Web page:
Natural Gas As A Bridge Fuel To The Future? Not Anymore


Published on July 4th, 2020 | by Steve Hanley

July 4th, 2020 by Steve Hanley[2] 

There was a time not so long ago when EV advocates assumed plug-in hybrids would be the bridge technology between conventional cars and battery electrics. The thinking was that battery prices would remain so high that fully electric cars would take a long time to go mainstream. But a funny thing happened on the way to the EV revolution. Battery prices dropped faster than anyone thought possible, weakening the case for plug-in hybrids to the point where today many people smile at the idea of PHEVs.

Photo by Zach Shahan | CleanTechnica

Something similar is happening in the utility industry. For a long time, it was assumed renewables would become ascendant one day but in the meantime, new gas-fired peaker plants would be needed because, you know, the wind doesn’t always blow and the sun doesn’t always shine. For a while that was true, but once again a funny thing happened on the way to the renewable energy revolution[3]. The costs of solar and wind farms plummeted along with the cost of battery storage. Now, according to PV Magazine[4], several US utilities are saying “no thank you” to new gas-fired generation.

Here’s the latest news. Last week, utilities in Arizona, Colorado, and Florida announced plans to close one or more coal plants and replace them with renewables without building new gas-fired generating stations to take up the slack. Meanwhile, the New Mexico Public Regulation Commission recommended a gas-free transition when assessing the future capacity needs of the Public Service Company of New Mexico.

In addition, Tucson Electric Power and Colorado Springs Utilities both outlined plans to skip the “natural gas as a bridge fuel” narrative as they transition away from coal in their resource plans. TEP plans to close all its coal generating facilities by 2031 and replace them with 2,457 MW of new wind and solar power backed by 1,400 MWh of battery storage.

CSU says it will take all its coal power plants[5] off line and replace them with 500 MW of wind, 150 MW of solar, and 400 MWh of battery storage. It will use gas generators temporarily while it decommissions its 208 MW coal-fired Drake power plant in 2023. Once the shutdown is complete and the renewable resources are in place, the gas turbines will be uninstalled.

In Florida, Jacksonville’s municipal utility JEA and Florida Light & Power are joint owners of the largest remaining coal-fired generating station, Unit 4 of the Scherer plant. They plan to rely on existing natural gas and new solar generation to retire that facility under the terms of a 10-year power purchase agreement. At the end of the period, JEA can opt to switch over to all solar power.

The Institute for Energy Economics and Financial Analysis[6] says, “Up until recently, the easy option for utilities would have been to propose using gas to replace coal. But not any longer. Rising concerns about climate change and continuing reductions in wind, solar and battery storage costs coupled with improved performance have altered the playing field.”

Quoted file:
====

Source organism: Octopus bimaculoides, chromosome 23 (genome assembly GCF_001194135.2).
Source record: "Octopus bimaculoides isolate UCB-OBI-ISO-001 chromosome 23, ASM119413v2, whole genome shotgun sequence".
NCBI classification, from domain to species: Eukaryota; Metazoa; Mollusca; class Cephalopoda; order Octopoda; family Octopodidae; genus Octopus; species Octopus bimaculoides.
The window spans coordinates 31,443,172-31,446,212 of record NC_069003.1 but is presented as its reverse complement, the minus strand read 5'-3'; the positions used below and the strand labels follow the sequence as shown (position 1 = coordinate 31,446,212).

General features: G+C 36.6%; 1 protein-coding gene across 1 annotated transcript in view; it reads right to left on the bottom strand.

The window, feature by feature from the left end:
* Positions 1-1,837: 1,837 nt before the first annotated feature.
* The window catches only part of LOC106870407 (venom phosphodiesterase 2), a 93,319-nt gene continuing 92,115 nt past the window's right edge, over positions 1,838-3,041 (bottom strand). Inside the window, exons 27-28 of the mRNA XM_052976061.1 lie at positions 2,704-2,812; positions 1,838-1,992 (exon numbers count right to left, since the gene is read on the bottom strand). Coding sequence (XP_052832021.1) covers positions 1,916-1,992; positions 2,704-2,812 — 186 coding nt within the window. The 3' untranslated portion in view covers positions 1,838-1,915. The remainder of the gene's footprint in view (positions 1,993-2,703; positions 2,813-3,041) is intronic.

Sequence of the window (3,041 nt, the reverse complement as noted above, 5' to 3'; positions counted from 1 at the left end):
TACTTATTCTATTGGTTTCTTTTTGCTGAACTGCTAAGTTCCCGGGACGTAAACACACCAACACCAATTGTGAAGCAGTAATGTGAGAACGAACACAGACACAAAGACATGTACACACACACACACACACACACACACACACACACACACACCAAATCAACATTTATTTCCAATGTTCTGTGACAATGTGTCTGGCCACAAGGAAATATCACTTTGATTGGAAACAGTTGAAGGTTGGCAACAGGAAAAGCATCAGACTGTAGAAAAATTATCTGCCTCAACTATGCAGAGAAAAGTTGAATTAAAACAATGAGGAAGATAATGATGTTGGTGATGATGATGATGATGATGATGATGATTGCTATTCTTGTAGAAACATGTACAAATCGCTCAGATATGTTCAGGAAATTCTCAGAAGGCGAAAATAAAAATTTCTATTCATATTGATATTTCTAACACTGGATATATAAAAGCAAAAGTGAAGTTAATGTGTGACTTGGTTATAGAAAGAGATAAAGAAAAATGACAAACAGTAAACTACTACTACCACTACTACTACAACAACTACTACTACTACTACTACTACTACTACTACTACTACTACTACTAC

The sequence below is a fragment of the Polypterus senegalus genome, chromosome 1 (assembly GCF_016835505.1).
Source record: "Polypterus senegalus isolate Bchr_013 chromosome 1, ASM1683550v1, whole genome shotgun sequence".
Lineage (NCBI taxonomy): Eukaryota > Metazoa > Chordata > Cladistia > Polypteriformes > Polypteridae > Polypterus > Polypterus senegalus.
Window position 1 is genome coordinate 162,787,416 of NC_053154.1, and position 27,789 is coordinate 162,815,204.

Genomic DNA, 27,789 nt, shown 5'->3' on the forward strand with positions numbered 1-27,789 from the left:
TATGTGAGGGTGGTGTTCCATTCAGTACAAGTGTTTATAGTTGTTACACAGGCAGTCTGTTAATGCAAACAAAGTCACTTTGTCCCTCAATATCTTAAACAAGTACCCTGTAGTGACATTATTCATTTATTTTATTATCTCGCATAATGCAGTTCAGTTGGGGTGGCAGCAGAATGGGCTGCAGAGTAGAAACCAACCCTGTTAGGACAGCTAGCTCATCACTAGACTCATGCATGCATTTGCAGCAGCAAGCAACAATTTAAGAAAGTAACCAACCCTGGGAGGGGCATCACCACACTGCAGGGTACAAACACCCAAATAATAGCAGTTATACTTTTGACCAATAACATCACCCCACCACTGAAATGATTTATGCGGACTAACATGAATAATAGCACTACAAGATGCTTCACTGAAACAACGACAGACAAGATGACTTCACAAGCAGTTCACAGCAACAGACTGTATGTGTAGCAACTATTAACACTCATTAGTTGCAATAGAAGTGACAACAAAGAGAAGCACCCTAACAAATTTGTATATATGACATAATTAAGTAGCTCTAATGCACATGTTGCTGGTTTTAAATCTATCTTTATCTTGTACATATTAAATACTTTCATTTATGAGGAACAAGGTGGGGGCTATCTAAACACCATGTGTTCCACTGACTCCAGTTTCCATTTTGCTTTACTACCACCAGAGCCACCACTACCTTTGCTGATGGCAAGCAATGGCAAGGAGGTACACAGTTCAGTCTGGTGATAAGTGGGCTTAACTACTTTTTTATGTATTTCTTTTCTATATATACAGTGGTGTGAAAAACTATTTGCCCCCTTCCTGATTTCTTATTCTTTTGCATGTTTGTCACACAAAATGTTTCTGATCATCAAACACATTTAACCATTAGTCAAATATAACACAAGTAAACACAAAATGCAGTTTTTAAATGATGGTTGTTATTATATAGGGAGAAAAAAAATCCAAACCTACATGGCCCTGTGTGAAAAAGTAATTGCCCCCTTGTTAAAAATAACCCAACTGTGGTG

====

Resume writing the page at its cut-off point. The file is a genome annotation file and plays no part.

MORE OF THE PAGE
This is all good news for clean energy advocates. The idea that natural gas, most of which is derived from fracking, was never a “bridge fuel.” That was an invention of the natural gas industry which has powerful friends at all levels of the federal and many state governments. But gas is being done in by low prices for renewables and storage, which is precisely how capitalism is supposed to work. Now to eradicate the torrent of money the industry receives from federal and state subsidies[7]. That fight is not over yet, but the end game has begun. 


Latest CleanTechnica.TV Episode

Latest Cleantech Talk Episode

Tags: Arizona, Colorado, Colorado Springs, Florida, Institute for Energy Economics and Financial Analysis, Tucson

About the Author

Steve Hanley[14] Steve writes about the interface between technology and sustainability from his homes in Florida and Connecticut or anywhere else the Singularity may lead him. You can follow him on Twitter[15] but not on any social media platforms run by evil overlords like Facebook.


  1. ^ Batteries (
  2. ^ Steve Hanley (
  3. ^ renewable energy revolution (
  4. ^ PV Magazine (
  5. ^ all its coal power plants (
  6. ^ The Institute for Energy Economics and Financial Analysis (
  7. ^ federal and state subsidies (
  8. ^ Arizona (
  9. ^ Colorado (
  10. ^ Colorado Springs (
  11. ^ Florida (
  12. ^ Institute for Energy Economics and Financial Analysis (
  13. ^ Tucson (
  14. ^ Posts by Steve Hanley (
  15. ^ Twitter (

Click here to read original article

Leave A Reply

This website uses cookies to improve your experience. We'll assume you're ok with this, but you can opt-out if you wish. Accept Read More